On Wednesday 21st September over 100 education professionals attended TeachMeet SLF 11 at the Glasgow Science Centre. Though not giving a presentation, I did participate by hosting a Round Table discussion on Glow, Scotland’s National Education Intranet.
There has recently been a great deal of discussion about the future for Glow and ICT in general in Scotland’s education sector. Input is being sought from teachers, parents, pupils and representatives of further and higher education and industrial sectors the #EduScotICT discussion.
The premise of the round table discussion I hosted was simple – what did users of Glow love about using Glow, hate about using Glow and would they want to change about Glow for whatever comes in the future?
The discussions round the table gave a great insight into the differing experiences of users in different education sectors, schools and Local Authorities. They also highlighted the very different approaches taken to rolling out, developing and supporting Glow.
Participants were given three different colours of sticky notes and asked to write on each colour what they LOVE about Glow (yellow), HATE about Glow (pink) and WANT for future Glow (green).
This is a summary of the responses -
LOVE IT -
- single login to secure environment with broad range of tools
- access to blogs, wikis, forum tools not accessible elsewhere on internet due to LA internet filtering
- tools allowing collaboration – Glow groups, blogs, wikis, forum, discussions, chat
- facility for pupils to have their own area in Glow – My Glow – which is portable from primary into secondary school
- facility to use Glow blog for pupil ePortfolios
- ability to form Glow groups for classes, departments, interest groups to collaborate and communicate within schools, LAs and nationally
ability to interact with pupils and colleagues via Glow groups
- facility to store and access documents from anywhere via document stores & Glow Learn
- broad range of National Level glow groups for sector, subject, special events and interest groups
- resources and externally procured content available on National site
- login is too complex for many users – not just pupils
- system is too complex for many users, requires lots of time to ‘learn the ropes’when time is a precious commodity for staff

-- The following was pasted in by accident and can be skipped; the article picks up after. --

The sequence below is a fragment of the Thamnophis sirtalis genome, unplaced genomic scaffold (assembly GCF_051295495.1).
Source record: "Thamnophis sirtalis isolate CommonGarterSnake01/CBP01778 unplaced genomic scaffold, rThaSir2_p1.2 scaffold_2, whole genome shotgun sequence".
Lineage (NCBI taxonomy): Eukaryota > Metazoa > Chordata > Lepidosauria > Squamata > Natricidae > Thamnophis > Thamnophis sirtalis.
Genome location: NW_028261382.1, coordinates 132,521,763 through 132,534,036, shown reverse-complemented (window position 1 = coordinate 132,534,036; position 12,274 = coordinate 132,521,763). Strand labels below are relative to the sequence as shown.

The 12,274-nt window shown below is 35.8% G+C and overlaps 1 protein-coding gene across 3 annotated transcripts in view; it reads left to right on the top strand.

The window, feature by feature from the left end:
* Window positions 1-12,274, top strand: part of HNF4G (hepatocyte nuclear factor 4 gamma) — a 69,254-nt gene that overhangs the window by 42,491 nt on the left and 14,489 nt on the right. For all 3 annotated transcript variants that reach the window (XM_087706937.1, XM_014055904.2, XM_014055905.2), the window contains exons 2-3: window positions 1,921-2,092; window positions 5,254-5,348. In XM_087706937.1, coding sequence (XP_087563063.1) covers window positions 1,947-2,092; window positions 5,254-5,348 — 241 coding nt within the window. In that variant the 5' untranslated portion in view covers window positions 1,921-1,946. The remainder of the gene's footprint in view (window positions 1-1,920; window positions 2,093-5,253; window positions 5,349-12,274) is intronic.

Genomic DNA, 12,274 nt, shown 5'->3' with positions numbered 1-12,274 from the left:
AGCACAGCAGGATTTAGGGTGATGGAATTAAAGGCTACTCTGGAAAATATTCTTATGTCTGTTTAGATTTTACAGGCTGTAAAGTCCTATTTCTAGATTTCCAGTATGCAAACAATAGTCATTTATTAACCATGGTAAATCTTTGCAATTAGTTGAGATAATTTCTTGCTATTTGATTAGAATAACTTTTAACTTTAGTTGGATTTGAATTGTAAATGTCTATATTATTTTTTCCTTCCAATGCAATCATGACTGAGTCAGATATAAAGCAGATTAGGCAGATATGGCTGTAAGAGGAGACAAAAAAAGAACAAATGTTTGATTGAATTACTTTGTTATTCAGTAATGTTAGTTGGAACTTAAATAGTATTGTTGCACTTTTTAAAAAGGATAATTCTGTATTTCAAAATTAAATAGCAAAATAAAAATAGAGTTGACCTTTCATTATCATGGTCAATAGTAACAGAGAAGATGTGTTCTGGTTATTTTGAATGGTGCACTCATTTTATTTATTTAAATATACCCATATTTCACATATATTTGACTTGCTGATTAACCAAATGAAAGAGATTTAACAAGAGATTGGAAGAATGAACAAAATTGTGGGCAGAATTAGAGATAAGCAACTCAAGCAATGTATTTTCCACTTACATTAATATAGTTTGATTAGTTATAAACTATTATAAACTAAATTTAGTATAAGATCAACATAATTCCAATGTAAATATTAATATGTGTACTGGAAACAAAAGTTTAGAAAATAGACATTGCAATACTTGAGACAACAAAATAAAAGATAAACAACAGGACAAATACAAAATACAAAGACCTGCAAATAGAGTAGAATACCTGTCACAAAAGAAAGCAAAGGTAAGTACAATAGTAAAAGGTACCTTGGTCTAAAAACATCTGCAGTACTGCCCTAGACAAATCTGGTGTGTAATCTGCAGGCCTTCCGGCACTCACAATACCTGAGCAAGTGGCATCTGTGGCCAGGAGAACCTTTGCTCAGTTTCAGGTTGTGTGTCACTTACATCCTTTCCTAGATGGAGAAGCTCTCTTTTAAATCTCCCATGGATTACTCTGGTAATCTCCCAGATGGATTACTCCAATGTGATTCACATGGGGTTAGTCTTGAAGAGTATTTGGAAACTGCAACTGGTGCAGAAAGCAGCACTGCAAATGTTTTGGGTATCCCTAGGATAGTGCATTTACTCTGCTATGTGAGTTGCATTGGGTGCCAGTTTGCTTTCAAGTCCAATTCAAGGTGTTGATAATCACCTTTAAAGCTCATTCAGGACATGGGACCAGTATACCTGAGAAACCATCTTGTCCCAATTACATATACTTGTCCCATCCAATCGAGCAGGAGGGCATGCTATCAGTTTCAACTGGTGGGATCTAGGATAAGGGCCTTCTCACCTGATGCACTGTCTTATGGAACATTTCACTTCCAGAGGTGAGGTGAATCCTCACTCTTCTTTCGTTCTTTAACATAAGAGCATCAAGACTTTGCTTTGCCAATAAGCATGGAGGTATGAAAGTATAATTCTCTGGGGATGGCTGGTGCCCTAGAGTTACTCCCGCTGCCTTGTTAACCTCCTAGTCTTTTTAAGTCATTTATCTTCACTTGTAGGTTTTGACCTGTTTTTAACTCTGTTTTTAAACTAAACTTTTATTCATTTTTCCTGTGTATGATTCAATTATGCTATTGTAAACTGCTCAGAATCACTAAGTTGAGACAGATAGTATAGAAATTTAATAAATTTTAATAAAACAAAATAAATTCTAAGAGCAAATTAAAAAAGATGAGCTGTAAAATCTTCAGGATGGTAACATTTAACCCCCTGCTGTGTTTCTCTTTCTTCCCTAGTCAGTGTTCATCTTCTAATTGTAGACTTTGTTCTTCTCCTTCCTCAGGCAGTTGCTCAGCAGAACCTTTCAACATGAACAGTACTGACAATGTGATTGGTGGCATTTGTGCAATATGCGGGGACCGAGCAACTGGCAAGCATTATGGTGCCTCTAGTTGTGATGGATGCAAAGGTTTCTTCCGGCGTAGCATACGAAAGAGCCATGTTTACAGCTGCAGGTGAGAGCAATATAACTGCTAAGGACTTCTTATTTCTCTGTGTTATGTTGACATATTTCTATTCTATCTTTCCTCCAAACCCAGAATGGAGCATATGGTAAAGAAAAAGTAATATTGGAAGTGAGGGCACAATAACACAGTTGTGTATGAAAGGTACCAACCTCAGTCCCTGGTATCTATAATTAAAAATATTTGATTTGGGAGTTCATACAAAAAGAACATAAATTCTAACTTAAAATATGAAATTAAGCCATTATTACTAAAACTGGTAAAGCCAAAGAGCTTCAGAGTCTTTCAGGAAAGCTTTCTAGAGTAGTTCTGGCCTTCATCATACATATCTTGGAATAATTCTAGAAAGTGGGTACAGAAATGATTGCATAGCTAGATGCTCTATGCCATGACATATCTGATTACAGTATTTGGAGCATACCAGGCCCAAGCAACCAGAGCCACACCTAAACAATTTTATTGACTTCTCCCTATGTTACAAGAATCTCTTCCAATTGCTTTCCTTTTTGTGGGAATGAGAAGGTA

- new users put off by unfriendly and unfamiliar interface – should look/work more like popular tools, e.g. facebook, twitter etc
- confident users frustrated by ‘clunkiness’ of portal – poor functionality, lack of standard facilities available in other tools (e.g. multiple file/folder uploads)
- LA blocking of external content which Glow allows users to embed into groups
- implementation in some schools – early prioritisation of staff and pupil login without there being any content, little or no emphasis on USE
- lack of on-going suport for users – no time, money, staff etc
- search facility very poor – too difficult to find users and content
- no facility to opt out of Glow groups, often created at National level and not targeted to interested groups
- content created by ITE students is lost when leaving training to enter the profession
- potential of Glow Learn is rendered useless by it being so incredibly fiddly to use (three day training should have raised concerns)
WANT IT -
- much easier login procedure – especially for younger pupils
- better support in schools – give mentors/trainers time to support colleagues
- simpler interface incorporating common social media approaches – opt in to interest groups, ‘like’ facility to share content, better targeted news feed
- shared media library of free to air TV content
- ability to create guest accounts locally to include external partners – e.g community groups etc
- make Glow Learn easier to use, and allow easier sharing of resources by users at LA and national level
- improved set up, provision and portability of user accounts – vital for staff and students moving between schools
- “for everyone in the country to hurry up and get on”
It’s not for me to draw conclusions, or make recommendations here, but there are a few observations worth making about this discussion.
Everyone around the table could see the benefits that using Glow had brought to them and, in many cases, their pupils.
All had devoted a great deal of time and effort into making Glow work for them, their colleagues and pupils.
All agreed that Glow, in whatever form it will take in the future, must be allowed and encouraged to grow and develop, adopting new tools and techniques as they become available and ditching those that don’t work or go unused (has anybody used Glow Messenger?) in order to secure its success.
For this to happen the culture surrounding ICT in the education sector must change. A very common view of ICT in our schools is that it is an ‘extra’, ‘just a tool’ and that pupils will ‘pick up what they need as they go along’. Many at the round table discussion agreed that it the profile of ICT as a vital skill must be raised.
It is my opinion that it should have an equal status with Literacy, Numeracy and Health & Wellbeing within Curriculum for Excellence, as it encompasses so many areas of each. Ensuring that ICT becomes the responsibility of all teachers across all subject areas would drive up the skills and confidence of pupils and staff alike, but this can only be achieved if there are suitable tools, and the time and support available for us all to learn to use them.